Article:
Released: July 10, 1990 by MCA Records
I haven’t done any in depth research on the subject, but near as I can tell the concept of the power ballad was first hatched right about the same time the first power chord was struck and dudes realized if they slowed the tempo they could entice chicks to slow dance and thereby increase their chances of getting lucky. Aerosmith had their first legit hit with “Dream On”, now considered a standard bearer of the form. And while they most likely had a higher purpose in mind when they wrote it, it’s not a coincidence that Led Zeppelin’s epic masterpiece “Stairway To Heaven”, with its slow acoustic build and legendary burning guitar solo, became the go-to song to close out a high school dance, with 7+ minutes of slow dance greatness. By 1985 the formula proved to be a considerable commercial success with both Foreigner (“I Want To Know What Love Is”) and REO Speedwagon (“Can’t Fight This Feeling”) hitting #1 on the Billboard Hot 100 while Mötley Crüe was simultaneously dominating the MTV daily request chart with their “Home Sweet Home” video. For the next half-decade plus you couldn’t turn on top 40 radio without hearing about a dozen such bad boy ballads sprinkled in amongst all the Whitney Houston and Madonna. For numerous hairbands the power ballad was their one crack at mainstream recognition and many a one hit wonder was built on the strength of a soaring, over-the-top love song of the cheesiest order.
Of all the entries in that crowded field, perhaps none was more over-the-top or more soaring than Steelheart’s “I’ll Never Let You Go”. It was a formula power ballad to be sure, beginning with a gentle acoustic intro under a benign lyric before exploding into a chorus that scraped the heavens in a way that few bands could ever hope to match. The voice behind the ridiculously high and majestic notes belonged to Miljenko “Mike” Matijevic, a Yugoslavian born singer who was the driving force behind Steelheart. His outrageous vocal range, particularly for a hard rock singer, is what really set the band apart from many of its peers even though their chart success was limited to “I’ll Never Let You Go” and it’s follow-up ballad, “She’s Gone”, both of which appeared on this, the band’s self-titled debut.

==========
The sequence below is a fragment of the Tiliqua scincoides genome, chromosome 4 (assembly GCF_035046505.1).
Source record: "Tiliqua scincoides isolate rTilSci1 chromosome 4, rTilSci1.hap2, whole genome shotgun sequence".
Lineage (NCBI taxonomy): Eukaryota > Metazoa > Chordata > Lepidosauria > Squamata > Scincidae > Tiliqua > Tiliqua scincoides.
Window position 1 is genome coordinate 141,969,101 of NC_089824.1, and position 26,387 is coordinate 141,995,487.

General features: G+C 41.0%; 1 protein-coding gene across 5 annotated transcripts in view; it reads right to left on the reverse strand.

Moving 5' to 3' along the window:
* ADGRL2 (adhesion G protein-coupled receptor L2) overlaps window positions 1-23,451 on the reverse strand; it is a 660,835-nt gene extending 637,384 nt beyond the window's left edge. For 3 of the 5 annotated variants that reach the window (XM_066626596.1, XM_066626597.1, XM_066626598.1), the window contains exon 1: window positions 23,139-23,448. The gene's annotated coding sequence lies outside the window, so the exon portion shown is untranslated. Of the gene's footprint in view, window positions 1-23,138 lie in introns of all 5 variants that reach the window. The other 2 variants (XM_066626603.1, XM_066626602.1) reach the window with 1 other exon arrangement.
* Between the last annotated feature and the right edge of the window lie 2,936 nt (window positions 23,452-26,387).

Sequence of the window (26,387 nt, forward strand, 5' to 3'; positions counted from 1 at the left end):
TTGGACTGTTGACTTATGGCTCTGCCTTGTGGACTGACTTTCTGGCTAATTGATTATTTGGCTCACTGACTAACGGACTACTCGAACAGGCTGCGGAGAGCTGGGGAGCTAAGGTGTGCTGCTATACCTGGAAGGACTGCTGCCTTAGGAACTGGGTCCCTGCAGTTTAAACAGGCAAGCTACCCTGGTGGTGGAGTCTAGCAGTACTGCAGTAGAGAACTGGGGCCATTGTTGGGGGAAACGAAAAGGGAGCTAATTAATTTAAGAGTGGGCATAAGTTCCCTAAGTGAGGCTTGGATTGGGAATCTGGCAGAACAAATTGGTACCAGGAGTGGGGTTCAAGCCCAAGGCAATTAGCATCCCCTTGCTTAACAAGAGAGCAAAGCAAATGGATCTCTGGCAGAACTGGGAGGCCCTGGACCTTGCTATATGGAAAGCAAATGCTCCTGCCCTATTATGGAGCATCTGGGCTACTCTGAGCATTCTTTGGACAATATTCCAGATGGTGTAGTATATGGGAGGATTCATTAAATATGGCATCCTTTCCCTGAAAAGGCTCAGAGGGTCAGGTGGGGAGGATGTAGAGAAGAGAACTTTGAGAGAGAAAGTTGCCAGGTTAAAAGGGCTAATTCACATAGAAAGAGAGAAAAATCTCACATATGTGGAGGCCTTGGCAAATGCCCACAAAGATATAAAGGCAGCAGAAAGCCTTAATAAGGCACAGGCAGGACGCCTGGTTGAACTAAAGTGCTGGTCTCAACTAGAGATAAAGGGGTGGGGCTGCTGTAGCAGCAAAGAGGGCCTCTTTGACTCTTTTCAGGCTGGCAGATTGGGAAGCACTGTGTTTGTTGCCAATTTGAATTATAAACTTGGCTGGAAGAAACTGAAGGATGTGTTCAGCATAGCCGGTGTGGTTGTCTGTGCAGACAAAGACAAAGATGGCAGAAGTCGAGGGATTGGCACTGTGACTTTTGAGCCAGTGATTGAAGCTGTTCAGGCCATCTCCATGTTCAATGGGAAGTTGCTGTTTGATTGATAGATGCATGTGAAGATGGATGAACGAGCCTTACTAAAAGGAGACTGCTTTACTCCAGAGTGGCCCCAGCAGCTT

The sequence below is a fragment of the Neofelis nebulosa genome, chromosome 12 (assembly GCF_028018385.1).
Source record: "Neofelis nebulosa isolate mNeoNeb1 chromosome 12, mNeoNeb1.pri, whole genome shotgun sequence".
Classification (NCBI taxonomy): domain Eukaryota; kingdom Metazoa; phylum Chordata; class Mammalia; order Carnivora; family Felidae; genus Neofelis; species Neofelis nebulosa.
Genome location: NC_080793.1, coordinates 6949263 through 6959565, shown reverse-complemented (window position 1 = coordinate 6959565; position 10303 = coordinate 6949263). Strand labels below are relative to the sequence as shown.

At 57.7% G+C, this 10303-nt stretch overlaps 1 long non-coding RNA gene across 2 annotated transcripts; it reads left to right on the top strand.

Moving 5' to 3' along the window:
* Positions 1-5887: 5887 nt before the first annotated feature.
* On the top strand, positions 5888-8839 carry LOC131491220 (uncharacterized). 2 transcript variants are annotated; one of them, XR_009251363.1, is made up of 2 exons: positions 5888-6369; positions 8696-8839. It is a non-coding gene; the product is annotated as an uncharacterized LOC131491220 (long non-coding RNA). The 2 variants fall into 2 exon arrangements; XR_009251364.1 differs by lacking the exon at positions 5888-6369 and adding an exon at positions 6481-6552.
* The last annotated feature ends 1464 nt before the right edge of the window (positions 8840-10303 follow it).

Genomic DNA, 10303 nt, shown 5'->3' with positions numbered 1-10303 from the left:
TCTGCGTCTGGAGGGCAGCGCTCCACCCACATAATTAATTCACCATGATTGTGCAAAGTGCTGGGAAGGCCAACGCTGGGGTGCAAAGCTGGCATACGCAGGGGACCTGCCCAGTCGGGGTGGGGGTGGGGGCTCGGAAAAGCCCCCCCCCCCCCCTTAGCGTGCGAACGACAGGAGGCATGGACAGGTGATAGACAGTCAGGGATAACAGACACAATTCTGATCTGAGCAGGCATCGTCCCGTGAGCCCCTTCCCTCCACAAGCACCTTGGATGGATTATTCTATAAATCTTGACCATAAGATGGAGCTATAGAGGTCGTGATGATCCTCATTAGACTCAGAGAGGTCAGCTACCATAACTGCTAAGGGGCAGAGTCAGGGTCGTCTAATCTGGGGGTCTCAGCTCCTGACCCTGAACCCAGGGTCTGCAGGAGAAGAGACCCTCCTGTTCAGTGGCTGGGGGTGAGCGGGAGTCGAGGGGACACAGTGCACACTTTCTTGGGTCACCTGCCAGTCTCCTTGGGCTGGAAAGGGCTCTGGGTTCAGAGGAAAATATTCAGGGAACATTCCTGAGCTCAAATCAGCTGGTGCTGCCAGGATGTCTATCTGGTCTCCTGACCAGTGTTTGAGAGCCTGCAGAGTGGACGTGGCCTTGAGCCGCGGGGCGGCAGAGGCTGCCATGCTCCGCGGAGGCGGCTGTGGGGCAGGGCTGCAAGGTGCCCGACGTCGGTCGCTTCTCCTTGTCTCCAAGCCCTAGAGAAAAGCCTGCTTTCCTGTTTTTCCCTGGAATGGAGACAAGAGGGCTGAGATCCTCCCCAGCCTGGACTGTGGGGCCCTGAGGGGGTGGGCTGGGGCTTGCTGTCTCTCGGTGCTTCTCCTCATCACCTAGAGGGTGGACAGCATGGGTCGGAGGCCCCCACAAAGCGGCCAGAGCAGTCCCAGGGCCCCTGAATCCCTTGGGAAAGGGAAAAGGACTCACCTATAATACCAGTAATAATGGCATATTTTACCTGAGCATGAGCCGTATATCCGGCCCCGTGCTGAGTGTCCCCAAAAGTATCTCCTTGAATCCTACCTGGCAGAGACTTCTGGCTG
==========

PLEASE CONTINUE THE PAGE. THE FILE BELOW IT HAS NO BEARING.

It’s not surprising that this record found its way into my collection given my love for all things hairdbandy and my obsession with power ballads in particular. But whereas I own a number of albums for which the hit ballad represents the high point, Steelheart rose above the din for me in part thanks to Matijevic’s vocals and in part thanks to the sheer bombasticity of the album’s sound. Bruce Dickinson’s (no, not the Iron Maiden singer) production is cavernous and loose, creating a soundscape that is grander than most of their contemporaries who often went with a tighter, sharper feel. Chris Risola’s lead guitar work carries real weight, with big crunching riffs that echo throughout the recording, turning a simple blues number like “Sheila” into a marauding eight minute affair that walks all over the competition. “Everybody Loves Eileen”, even though it moves along in no particular hurry, does so with surprising heft (the main riff at the 29 second mark being the chief culprit).
And when they wanted to amp up the pace Steelheart was more than capable, as burners like “Down N’ Dirty” and “Gimme Gimme” can attest, once again Matijevic’s vocal histrionics taking their sound to a place few others could go. For a debut, the album is brimming with confidence and bravado and it’s kind of shame (to me at least) that they arrived on the scene as late as they did, their second album hitting just as grunge was making them obsolete. Because Steelheart really had a lot going for themselves in terms of ability and what they needed was a little time to get their songwriting into shape; some worldly experience to help the break out of the clichés they were mired in. But as with so many bands of the time, time wasn’t on their side and I’m left with a handful of albums of promise that I’ll bust out come summertime and crank the volume up on. Steelheart may not be at the top of that list, but it’s an overlooked gem that’s a worthy add to any hard rock fan’s collection.
ALBUM RATING: 8.
1. Love Ain’t Easy
3. Like Never Before
7. Gimme Gimme
8. Rock ‘N Roll (I Just Wanna)
9. She’s Gone
10. Down N’ Dirty
Mike Matijevic (V), Chris Risola (LG), Frank DiCostanzo (RG), James Ward (B), John Fowler (D)
Produced by Bruce Dickinson